Governance - see +
EPP is coordinated by the Director of the Program at IST. The Director maybe be assisted by a Deputy Director and an Executive Committee, together with a professional secretariat. The Director of the Program at IST is assisted by the Scientific Committee at IST, making use of a group of Full Professors.
In addition, the goal is to create an International Scientific Board, with advisory purposes involving representatives of several collaborating institutions, namely IST; FEUP; CMU, EPFL, Harvard, MIT, Tsinghua, Hong Kong, UNICAMP, USP and UFRJ.
Monitoring of the students - see +
A record of the student's progress is kept in the form of the Curriculum Progress Sheet and reviewed each semester to ensure that course requirements are being met, and to enable the student to document progress in his or her program. Formal review and approval of the program takes place as part of the student's Ph.D. thesis proposal. The review certifies that an acceptable level of mastery of the chosen core area has been attained; otherwise, additional course requirements are specified.
The PhD students will be mentored by two supervisors, each from different participating institutions to promote not only interdisciplinary but also complementarity of mentoring styles and approaches. Moreover, through this method of two supervisors, we expect that several research collaborations will emerge with the PhD student work at their core. Other ways to follow-up and monitor the progress of the PhD students, not only by the supervisors but also by faculty associated to the program, is described below.
Self-monitoring - see +
Student self-monitoring is a major concern throughout the program at two distinct levels, as follows.
Level 1: at the level of self-monitoring by the students, in terms of collecting and analyzing students' feedback and implementing necessary changes. The program management will assign a great importance to this area by acting at two different levels. On a first level, this will be done by recognizing that the programs at FEUP and IST possess already their own instruments in place, designed to hear the students and to act promptly on problems that they identify, and on their suggestions for improvement. Close contact with the program directors in each school, who are themselves members of the Board of Directors, will allow a bottom-up collection of relevant information and timely reaction to problems identified on a local basis. A second level of activity in this respect will happen at the program management level, by setting up regular meetings with the students and team-building activities designed to give a sense of belonging and to enable the sharing of students program-related experiences both in Portugal and in the foreign groups where they will conduct part of their research.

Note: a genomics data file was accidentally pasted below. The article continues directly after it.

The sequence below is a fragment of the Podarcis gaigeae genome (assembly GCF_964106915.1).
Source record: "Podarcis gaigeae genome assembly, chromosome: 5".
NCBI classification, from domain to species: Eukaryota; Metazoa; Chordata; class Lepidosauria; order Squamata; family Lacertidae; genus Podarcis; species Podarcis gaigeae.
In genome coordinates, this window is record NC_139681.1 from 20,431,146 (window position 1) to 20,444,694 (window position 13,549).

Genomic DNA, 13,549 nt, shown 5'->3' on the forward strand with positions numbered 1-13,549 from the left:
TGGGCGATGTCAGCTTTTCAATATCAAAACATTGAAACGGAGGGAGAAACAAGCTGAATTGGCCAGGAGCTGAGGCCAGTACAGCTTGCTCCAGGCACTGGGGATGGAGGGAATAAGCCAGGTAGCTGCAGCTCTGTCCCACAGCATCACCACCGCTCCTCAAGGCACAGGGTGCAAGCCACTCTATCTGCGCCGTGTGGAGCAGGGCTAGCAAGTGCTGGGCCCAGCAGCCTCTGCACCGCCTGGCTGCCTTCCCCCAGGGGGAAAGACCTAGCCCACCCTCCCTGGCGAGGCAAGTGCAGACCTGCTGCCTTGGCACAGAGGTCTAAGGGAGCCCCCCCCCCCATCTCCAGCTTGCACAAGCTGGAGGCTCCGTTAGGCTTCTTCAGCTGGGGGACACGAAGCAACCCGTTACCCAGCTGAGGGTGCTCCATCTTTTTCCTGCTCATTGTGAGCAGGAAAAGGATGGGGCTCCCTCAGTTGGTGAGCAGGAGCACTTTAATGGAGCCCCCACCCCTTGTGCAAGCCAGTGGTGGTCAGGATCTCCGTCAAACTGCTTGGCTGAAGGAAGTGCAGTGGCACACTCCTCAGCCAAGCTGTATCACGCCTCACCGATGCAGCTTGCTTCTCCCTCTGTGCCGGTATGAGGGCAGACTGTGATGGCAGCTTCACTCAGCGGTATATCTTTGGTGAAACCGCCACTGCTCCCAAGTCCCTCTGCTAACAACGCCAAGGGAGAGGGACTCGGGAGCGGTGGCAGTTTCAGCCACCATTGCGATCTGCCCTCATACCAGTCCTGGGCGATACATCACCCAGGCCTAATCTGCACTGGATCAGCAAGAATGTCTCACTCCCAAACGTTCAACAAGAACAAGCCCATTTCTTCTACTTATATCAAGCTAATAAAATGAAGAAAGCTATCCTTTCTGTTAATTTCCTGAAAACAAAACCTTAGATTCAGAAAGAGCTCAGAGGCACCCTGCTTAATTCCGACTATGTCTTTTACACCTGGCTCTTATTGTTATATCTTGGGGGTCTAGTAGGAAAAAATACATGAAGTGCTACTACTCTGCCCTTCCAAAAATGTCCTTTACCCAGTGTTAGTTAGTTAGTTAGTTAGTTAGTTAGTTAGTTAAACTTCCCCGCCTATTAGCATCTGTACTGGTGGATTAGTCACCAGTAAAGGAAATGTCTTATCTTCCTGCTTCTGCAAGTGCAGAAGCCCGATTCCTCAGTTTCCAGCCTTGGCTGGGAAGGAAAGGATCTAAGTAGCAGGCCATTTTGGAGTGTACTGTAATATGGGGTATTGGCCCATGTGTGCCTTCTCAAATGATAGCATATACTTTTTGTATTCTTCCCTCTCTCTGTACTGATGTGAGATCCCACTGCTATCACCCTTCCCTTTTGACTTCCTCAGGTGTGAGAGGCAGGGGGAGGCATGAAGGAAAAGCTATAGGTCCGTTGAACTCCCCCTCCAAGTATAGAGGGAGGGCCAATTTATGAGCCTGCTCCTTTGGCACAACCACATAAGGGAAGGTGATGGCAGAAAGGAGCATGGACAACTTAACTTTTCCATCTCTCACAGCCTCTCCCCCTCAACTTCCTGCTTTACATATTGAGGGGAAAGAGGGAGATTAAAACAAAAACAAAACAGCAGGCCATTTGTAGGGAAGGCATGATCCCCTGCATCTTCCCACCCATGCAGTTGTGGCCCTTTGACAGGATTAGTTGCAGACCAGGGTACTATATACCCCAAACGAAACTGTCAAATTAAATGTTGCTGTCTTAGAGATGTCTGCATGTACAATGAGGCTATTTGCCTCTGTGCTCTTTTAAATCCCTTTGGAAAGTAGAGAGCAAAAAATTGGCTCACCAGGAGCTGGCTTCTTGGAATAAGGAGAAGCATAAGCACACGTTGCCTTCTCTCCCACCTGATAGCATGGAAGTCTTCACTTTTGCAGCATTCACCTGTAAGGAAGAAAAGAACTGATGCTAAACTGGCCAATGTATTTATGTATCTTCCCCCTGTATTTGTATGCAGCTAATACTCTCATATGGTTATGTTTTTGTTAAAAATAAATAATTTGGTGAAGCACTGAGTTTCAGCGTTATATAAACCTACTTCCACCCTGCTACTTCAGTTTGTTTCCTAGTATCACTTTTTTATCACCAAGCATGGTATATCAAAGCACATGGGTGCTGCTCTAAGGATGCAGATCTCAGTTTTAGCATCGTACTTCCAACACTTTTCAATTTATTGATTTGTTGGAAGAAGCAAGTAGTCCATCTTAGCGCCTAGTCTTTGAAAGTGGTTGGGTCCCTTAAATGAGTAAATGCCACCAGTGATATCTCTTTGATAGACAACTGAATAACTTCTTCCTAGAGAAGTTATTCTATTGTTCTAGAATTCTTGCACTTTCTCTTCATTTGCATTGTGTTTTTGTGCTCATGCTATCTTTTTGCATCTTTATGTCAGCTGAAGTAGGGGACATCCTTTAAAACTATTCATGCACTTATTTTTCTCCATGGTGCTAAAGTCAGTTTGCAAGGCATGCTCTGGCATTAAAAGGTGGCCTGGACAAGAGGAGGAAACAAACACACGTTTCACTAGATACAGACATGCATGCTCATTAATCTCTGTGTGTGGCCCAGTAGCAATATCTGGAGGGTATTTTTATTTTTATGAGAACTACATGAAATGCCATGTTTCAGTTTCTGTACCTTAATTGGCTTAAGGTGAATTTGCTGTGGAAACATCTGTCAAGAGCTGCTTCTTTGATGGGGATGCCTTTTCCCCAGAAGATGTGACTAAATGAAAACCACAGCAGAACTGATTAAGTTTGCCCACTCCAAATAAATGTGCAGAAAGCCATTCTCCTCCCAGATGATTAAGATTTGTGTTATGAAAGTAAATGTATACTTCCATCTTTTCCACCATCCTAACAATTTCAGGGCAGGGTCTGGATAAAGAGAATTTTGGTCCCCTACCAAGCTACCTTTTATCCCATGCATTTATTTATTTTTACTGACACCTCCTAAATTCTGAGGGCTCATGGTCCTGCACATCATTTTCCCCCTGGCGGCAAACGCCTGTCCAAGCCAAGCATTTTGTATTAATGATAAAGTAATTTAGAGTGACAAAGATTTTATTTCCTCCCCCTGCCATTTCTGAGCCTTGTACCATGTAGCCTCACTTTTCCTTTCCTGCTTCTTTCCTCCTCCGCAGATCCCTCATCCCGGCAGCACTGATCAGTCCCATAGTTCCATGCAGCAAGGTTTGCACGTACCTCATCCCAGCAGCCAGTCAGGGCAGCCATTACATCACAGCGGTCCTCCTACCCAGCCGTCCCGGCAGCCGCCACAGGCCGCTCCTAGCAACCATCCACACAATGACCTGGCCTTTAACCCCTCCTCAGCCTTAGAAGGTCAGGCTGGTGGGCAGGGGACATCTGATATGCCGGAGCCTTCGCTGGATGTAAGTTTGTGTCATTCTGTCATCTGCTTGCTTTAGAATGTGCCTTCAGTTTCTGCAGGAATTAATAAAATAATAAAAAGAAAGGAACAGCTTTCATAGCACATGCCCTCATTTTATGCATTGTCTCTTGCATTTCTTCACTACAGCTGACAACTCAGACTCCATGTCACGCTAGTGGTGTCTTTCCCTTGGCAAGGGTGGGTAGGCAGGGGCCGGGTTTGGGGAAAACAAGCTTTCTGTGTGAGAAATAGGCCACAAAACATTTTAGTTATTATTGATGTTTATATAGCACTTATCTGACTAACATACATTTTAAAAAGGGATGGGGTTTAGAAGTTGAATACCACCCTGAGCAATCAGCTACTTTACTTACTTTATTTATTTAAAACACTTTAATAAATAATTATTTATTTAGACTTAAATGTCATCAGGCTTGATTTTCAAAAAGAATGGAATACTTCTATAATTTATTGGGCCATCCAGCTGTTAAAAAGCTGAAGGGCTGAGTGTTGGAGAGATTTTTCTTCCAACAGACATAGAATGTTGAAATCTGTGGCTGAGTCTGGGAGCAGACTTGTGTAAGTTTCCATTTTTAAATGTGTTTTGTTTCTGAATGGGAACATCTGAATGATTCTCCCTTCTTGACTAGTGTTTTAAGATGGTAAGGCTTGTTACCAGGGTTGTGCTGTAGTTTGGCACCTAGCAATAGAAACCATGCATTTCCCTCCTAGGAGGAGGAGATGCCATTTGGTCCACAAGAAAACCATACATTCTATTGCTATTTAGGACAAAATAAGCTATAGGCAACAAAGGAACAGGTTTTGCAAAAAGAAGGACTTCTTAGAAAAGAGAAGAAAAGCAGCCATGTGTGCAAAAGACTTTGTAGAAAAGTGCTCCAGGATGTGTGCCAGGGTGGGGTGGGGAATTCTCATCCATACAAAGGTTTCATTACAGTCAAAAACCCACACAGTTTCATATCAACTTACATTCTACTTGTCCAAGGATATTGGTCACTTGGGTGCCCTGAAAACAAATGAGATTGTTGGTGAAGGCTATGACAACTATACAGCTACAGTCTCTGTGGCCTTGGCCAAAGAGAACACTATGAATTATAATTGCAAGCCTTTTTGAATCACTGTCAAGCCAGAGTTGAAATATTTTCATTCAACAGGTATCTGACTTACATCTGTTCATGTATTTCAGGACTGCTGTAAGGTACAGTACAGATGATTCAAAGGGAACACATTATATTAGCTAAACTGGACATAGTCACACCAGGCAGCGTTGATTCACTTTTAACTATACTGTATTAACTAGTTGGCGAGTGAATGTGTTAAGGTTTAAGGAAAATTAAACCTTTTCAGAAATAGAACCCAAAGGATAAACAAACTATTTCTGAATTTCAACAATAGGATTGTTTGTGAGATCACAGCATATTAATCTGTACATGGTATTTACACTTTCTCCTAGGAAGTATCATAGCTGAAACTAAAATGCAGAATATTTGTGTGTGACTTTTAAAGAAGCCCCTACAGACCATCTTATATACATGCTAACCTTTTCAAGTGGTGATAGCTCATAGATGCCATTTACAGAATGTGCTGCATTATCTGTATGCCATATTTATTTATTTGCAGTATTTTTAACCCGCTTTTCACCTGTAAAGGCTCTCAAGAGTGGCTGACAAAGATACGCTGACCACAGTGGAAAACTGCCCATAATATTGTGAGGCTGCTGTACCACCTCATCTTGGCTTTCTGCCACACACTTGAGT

Level 2, regarding self-monitoring by the students regarding how far their research is shaping up to a successful completion of the program. This is achieved by providing students with clear specifications of the different phases and milestones, and by making sure that adequate information is given to the students by their supervisor(s) and their PhD Committees. A major first step in this process is a written thesis proposal, a document that describes in detail the thesis problem statement and proposed plan and method of research, as well as a brief review of the background of the topic and a tentative schedule for the completion of the work. The proposal presentation to the graduate committee serves also as an occasion for a detailed discussion of the proposed research between the student and their graduate committee.
The second and final major step in student self-monitoring process is related to the work throughout the development of the thesis. The document should be a coherent presentation consistent with standards and documentation requirements (such as references) expected of scholarly work. The student is encouraged to consult with all the committee members on a regular basis in order to benefit from their different backgrounds and experiences.
The work is usually equivalent to that which would result in three or four publishable papers. In certain cases, when the student's research has led to the publication of a number of significant peer-reviewed journal articles, the manuscripts for these papers may be directly submitted as the major text for the thesis, with brief introductory and concluding chapters describing the overall theme and context of the papers. Approval of the student's thesis committee is required for this type of thesis.